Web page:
In 2005, motorcyclists who rode supersports had driver death rates per 10,000 registered motorcycles at a rate of 4 times higher than rates for motorcyclists on cruiser and standard bikes, the largest class of registered motorcycles. Sport and unclad sport bikes, which are similar to supersports, had the next highest driver death rates, at nearly twice the death rates for cruisers and standards. Touring motorcycles had a death rate per 10,000 registered motorcycles of 6.5, compared with 5.7 for cruiser and standard motorcycles in 2005.
(back to top)

10 | What's the difference between supersport, sport, and unclad sport motorcycles?

Supersport motorcycles are built on racing platforms, but modified for the highway and sold to consumers. They are especially popular with riders younger than 30. Supersports typically have more horsepower per pound than other types of vehicles on the road. A 2006 model Kawasaki Ninja ZX-6R, for example, produces 111 horsepower from a 636 cubic centimeter engine and weighs 404 pounds. In contrast, the 2006 model Harley-Davidson Ultra Classic Electra Glide, a touring bike, produces 65 horsepower from a 1,450 cubic centimeter engine and weighs 788 pounds. In the sport bike class, a 2006 Suzuki Katana 750 produces 92 horsepower from a 750 cubic centimeter engine and weighs 465 pounds. Among unclad sports, the 2006 Suzuki SV650 produces 70 horsepower from a 645 cubic centimeter engine and weighs 363 pounds.

Sport and unclad sport motorcycles have more upright riding positions than supersports, with more leg room between the seat and foot pegs. They generally have lower power-to-weight ratios than supersports and also can be equipped with a rear trunk and the capability of carrying side bags. Unclad sport motorcycles are derivatives of sport/supersport motorcycles in design and performance but they don't have the full body panels, fairing coverings, or windscreens typically found on sport and supersport bikes.
(back to top)

11 | Is alcohol use among motorcyclists a problem?

Alcohol is a factor in many fatal crashes of motorcyclists, although less so than it is with passenger vehicle drivers. Twenty-seven percent of fatally injured motorcycle drivers in 2006 had BACs at or above 0.08 percent. By comparison, 33 percent of fatally injured passenger vehicle drivers had BACs at or above 0.08 percent in 2006. Alcohol is a bigger problem in single-vehicle crashes of motorcyclists. Forty-one percent of fatally injured motorcycle drivers involved in single-vehicle crashes in 2006 had BACs at or above the legal threshold for impairment, versus 48 percent for fatally injured passenger vehicle drivers.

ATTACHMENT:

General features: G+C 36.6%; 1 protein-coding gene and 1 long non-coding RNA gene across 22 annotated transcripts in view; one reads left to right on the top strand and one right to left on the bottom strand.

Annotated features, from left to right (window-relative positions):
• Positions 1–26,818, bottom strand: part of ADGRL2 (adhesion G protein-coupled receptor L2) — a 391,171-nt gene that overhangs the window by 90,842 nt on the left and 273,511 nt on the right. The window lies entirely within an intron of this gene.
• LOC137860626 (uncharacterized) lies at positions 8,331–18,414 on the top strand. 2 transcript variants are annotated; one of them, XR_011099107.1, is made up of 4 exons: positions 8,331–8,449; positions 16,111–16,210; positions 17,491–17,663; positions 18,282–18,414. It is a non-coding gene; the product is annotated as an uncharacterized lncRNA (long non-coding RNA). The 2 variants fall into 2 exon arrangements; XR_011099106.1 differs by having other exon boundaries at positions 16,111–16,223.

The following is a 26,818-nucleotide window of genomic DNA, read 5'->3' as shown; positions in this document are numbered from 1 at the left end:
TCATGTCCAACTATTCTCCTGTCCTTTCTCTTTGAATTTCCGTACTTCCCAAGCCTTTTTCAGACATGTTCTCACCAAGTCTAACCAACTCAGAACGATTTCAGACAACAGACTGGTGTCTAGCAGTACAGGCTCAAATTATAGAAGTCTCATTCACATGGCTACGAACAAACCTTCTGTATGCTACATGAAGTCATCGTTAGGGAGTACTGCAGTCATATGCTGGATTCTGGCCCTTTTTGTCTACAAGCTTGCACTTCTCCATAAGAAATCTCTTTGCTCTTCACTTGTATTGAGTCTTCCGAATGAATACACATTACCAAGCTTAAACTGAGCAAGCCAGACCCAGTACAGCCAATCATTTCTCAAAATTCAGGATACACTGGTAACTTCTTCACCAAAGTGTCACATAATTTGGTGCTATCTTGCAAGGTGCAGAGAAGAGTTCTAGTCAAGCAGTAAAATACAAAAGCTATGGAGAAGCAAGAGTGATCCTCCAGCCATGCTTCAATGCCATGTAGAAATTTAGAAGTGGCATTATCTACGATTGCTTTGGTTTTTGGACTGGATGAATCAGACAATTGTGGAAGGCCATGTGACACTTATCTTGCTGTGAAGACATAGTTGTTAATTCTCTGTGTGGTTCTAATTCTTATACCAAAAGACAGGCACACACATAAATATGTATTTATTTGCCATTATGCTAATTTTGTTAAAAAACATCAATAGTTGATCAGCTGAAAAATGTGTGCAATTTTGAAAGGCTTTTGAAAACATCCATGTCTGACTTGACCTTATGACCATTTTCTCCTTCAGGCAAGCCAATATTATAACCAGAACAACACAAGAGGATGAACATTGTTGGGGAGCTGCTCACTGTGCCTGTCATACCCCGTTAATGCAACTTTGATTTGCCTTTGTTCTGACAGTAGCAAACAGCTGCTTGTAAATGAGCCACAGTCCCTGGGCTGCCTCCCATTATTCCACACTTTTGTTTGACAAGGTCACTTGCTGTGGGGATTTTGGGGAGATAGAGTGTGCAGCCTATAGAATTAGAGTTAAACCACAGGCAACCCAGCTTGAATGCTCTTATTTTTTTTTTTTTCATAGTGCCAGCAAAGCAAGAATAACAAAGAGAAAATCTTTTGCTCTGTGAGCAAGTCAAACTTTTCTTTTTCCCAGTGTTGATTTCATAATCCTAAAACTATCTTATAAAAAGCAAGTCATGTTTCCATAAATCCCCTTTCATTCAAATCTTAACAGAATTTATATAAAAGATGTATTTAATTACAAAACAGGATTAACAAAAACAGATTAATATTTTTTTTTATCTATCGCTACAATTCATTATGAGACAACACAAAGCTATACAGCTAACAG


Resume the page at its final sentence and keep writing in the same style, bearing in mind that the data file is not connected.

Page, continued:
Alcohol was a factor in the fatal crashes of 20 percent of fatally injured supersport drivers and 22 percent of fatally injured sport and unclad sport riders in 2006. Impairment was a bigger factor in the fatal crashes of cruisers, standard bikes, and touring motorcycles, particularly among riders 30-49 years old. Thirty-three percent of fatally injured cruiser and standard riders and 26 percent of touring motorcycle riders had BACs above the legal limit.

A recent study by NHTSA carefully measured rider performance under different BACs on a closed course. It found that BAC levels as low as 0.05 percent significantly increased riders' reaction times and likelihoods of lane departure, as compared with zero BAC.
(back to top)

12 | Which motorcycles have the highest insurance losses?

Supersport motorcycles had the highest overall collision coverage losses among 2002-06 model bikes, almost 4 times higher than losses for touring motorcycles and more than 6 times higher than cruisers, according to data from the HLDI. Nine of the 10 motorcycles with the highest losses were supersports. Five of the 10 motorcycles with the highest overall losses had engine displacements of 1,000 cubic centimeters or larger.

Supersport motorcycles also are the most frequently stolen. Their overall theft losses, measured as average loss payments per insured vehicle year (a vehicle year is 1 vehicle insured for 1 year, 2 insured for 6 months, etc.), averaged $246 for 2002-06 models. This is more than 7 times higher than the average for all motorcycles. Sport class motorcycles had the next highest overall theft losses at $55. In the other motorcycle classes, theft losses ranged from $13 to $18 per insured vehicle year.

Touring motorcycles had the most expensive claims for both collision coverage and theft. These heavy, powerful bikes aren't involved in fatal collisions in relation to their numbers on the road as often as supersports, but when touring bikes crash their insurance costs are high since they're pricier. These bikes aren't stolen nearly as often as supersports, but their expensive features (like cruise control and sound systems), make them costly to replace. Touring motorcycles had the highest average loss payment per insurance claim for theft at $15,696 among 2002-06 models.
(back to top)

13 | Do motorcycles have safety features commonly found in passenger vehicles?

Motorcycles don't have much safety gear that's comparable to what's found in passenger vehicles. Electronic stability control, for instance, isn't designed for two-wheel vehicles. The technology helps prevent some types of crashes among cars and SUVs. Daytime running lights make motorcycles more visible to other drivers. Advanced brake systems, such as antilocks and combined braking systems, can shorten stopping distance and improve stability in hard braking situations.6 Some manufacturers are exploring ways to adapt other safety advances to motorcycles. Airbags are one such feature. A frontal airbag is optional on new models of Honda's Gold Wing touring motorcycle.
(back to top)